Summary of What Stays in Vegas

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  • Applicable
  • Eye Opening
  • Engaging


Businesses didn’t always track customers. They sold their wares based on hunches and experience, and they often radically misunderstood their customer base. Now every major corporation gathers data on its consumers and guides its business with that information. Adam Tanner tells the history of that transformation in this compelling book by following the shifts in data collection in different industries, including casino gambling in Las Vegas. getAbstract recommends his fascinating story to anyone interested in privacy, information, data, business trends or how technology changes society.

About the Author

Adam Tanner worked for Reuters News Agency as its Balkans bureau chief and is a fellow at Harvard’s Institute for Quantitative Social Science.



Information Gathering

Today, almost everywhere, hidden or invisible “data collectors” are gathering information about you. While government data gathering can be disturbing, agencies like the FBI or NSA have to answer to governmental authorities and oversight, and to the people. Private corporations face no such restraints. They gather data using a broad range of methods with one main purpose: “to market their products.” Some firms use these data for darker purposes such as selling gossip, “arrest photos,” Facebook likes, “revenge porn” or other distasteful information products.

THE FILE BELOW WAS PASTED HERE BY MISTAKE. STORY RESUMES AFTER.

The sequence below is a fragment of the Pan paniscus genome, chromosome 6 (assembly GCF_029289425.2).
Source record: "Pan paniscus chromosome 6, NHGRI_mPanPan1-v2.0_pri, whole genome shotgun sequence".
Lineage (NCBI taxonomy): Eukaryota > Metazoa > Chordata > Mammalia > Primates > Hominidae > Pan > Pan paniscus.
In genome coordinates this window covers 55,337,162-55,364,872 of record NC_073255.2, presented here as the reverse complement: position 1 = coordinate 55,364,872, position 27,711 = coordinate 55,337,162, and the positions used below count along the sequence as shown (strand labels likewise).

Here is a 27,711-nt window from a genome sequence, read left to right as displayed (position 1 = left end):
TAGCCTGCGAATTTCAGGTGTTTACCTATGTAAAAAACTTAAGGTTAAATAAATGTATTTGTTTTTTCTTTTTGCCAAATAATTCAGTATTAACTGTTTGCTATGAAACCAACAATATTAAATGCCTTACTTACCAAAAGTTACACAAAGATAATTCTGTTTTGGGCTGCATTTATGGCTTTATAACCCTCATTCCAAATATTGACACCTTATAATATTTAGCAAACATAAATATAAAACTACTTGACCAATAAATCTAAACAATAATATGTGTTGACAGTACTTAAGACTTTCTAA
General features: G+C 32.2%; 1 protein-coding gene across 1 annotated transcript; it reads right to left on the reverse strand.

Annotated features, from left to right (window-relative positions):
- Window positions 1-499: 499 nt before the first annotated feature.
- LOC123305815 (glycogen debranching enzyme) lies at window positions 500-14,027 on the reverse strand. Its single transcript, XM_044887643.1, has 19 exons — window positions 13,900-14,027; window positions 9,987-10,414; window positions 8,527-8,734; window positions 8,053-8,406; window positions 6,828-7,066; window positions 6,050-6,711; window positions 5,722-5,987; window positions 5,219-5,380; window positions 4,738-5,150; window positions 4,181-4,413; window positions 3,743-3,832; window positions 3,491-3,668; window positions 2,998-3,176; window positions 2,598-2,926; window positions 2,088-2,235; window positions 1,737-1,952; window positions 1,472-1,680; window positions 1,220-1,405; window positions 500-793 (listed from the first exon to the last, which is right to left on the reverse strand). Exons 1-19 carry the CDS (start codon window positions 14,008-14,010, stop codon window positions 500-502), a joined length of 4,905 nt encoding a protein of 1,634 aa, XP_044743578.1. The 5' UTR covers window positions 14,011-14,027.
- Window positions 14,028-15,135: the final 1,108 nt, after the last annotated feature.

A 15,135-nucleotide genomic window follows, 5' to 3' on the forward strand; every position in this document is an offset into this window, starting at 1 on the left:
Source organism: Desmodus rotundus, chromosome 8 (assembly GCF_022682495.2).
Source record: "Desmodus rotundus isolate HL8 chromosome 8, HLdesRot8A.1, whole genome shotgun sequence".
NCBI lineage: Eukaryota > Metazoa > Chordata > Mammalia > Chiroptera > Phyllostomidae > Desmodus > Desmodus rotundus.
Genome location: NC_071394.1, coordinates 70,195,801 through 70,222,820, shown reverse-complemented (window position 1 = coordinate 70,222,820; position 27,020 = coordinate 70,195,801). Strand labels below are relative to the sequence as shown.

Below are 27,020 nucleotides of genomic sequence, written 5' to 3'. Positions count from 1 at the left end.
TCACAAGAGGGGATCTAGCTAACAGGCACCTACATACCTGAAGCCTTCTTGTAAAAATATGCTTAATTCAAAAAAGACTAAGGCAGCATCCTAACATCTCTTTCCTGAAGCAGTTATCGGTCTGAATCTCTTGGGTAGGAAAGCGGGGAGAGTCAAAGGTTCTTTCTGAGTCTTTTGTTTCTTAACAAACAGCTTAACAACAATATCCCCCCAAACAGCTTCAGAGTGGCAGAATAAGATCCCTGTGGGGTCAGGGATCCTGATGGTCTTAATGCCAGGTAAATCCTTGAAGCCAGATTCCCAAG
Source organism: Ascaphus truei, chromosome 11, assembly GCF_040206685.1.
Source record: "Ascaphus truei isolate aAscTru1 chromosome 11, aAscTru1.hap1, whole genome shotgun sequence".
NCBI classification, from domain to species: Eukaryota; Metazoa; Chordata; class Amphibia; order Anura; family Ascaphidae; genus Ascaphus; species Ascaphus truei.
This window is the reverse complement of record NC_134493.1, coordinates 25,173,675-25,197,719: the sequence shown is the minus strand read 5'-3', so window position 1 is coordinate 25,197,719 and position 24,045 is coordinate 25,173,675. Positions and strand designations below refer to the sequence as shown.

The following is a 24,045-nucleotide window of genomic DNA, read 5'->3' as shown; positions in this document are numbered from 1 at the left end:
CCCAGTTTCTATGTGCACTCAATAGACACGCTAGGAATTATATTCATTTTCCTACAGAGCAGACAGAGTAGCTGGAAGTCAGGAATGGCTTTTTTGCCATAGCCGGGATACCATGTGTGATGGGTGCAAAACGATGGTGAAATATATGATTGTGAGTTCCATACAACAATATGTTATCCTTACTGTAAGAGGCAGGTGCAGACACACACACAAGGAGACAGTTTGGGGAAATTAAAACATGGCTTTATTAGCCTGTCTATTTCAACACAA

What You Leave in Vegas

The September 11, 2001, terrorist attacks changed business in Las Vegas. People became afraid to travel, and some feared that popular Las Vegas might “become a terrorist target.”

In response to flagging business, the city developed a new slogan: “What Happens Here, Stays Here.” This became transformed in the popular mind to the catch phrase, “What Happens in Vegas, Stays in Vegas.” The gamblers flocking to Vegas and the casinos welcoming them could believe that message. For most of its history, Las Vegas relished excess and encouraged visitors to indulge...

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